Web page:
Author Topic: Arunachala Akshara Mana Malai  (Read 1860 times)

Subramanian.R

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Arunachala Akshara Mana Malai
« on: November 15, 2008, 12:33:23 PM »
The bridal song of letters, is made up of two line verses, an indication
of brevity.  It starts with Tamil alphabet 'a' and ends with 'va' and again
'a' etc., are repeated a few times to complete 108 verses.  The
refrain Arunachala Siva, is repeated in between two verses.  The
song is also completed repeating Arunachala Siva, a number of times.

Why such a bridal song, should be in brief two line verses?  Why
not three line verses like Upadesa Saram, Tamil, or in four line
verses like Sad Darsanam, Tamil?  I was thinking about this point.

The bride always calls her lover in brief words or phrases.  She does
not use elaboration.  Imagine a woman calling her lover, or being
in bed with her lover.  She will say merely:  O my Lord!  or O my
Prana Natha, the Master of my soul!"  For example, Lakshmi
in bed with Vishnu, would merely say, 'O my Lord', and not as:
" O Narayana, wearing a yellow robe, having conch shell, the disc,
the mace, and sleeping on Adi Sesha, the killer of Kamsa, the brother
of Uma, or the Master of Jaya, Vijaya... all this crap!"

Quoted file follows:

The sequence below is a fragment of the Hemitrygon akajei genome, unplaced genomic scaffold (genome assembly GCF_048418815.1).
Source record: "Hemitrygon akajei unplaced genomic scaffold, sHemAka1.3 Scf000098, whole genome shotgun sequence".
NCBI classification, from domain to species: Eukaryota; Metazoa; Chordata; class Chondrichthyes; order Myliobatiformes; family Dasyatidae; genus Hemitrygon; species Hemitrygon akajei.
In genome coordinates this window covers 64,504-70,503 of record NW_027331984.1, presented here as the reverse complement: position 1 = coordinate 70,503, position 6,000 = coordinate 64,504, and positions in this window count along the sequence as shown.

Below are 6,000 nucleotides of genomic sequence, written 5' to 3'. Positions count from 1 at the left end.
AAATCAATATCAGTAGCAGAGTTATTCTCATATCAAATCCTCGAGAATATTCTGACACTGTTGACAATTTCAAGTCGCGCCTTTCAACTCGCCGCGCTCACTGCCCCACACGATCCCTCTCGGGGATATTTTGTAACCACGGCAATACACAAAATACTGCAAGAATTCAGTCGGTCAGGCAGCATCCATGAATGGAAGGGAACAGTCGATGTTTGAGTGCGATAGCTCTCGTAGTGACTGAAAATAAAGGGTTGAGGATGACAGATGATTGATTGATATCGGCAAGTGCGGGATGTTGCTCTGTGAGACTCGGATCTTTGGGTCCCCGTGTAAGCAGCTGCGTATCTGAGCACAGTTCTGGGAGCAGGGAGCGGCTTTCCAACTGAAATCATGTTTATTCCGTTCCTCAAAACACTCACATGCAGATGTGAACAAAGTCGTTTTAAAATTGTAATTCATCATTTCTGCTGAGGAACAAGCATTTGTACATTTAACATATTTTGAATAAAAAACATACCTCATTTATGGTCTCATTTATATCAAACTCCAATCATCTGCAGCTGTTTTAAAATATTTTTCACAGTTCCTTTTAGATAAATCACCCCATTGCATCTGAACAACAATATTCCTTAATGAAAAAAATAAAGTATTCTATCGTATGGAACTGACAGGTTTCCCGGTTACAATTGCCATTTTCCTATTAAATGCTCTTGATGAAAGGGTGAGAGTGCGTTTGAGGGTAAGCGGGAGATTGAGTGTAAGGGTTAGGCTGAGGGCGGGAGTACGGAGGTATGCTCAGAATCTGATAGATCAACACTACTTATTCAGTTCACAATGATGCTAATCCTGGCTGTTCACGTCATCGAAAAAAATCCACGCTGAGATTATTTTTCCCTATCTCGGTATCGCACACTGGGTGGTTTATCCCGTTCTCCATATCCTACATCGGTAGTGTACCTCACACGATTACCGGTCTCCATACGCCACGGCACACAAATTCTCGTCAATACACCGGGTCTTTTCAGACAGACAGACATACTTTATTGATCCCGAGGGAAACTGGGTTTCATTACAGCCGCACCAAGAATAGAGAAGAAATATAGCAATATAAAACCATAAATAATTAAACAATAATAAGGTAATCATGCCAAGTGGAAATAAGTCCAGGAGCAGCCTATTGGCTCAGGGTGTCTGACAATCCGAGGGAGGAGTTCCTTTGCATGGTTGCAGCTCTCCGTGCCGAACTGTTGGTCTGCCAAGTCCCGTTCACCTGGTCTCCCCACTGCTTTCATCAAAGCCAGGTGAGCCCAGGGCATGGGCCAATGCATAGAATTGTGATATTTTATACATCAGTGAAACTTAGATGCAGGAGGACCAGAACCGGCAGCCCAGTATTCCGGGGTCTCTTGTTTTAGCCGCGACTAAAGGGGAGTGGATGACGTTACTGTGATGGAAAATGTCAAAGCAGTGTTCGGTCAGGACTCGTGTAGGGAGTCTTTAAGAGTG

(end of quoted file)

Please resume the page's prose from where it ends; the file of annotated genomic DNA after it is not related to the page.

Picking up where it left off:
Any extremity of emtions will only be brief.  No elaboration.  No
Shakespearian rag!  When Jacquline Kennedy, saw the bullets
piercing John Kennedy, in Dallas, Texas, she merely exlaimed:
'Oh, No.'.  She did not say, 'O my husband, the 44th President of
United States, the Supreme Commander of the world's mightiest
Armed Forces... etc., etc.,   When we see a snake in the garden,
we merely say: "O snake" and run away.  We do not elaborate.

This is the prime reason for Arunachala Akshra Mana Malai, or any
mystic songs of saints and poets being brief.  Kabir Das made only
dohas.  Tayumanvar has composed a song called Malai Valar Kadhali,
the Lady reared by the mountain Himavan, there he addresses Siva
and Parvati in brief two line verses, called "Kannis" in Tamil.
So also in his Ananda Kalippu, the exclamation of Ananda and other
songs.

Brevity is a virtue.  And coming back to Upadesa Saram, that is why,
Bhagavan Ramana said, meditation without movement of lips within,
is greater than elaborate poojas and mantra japas.

Arunachala Siva.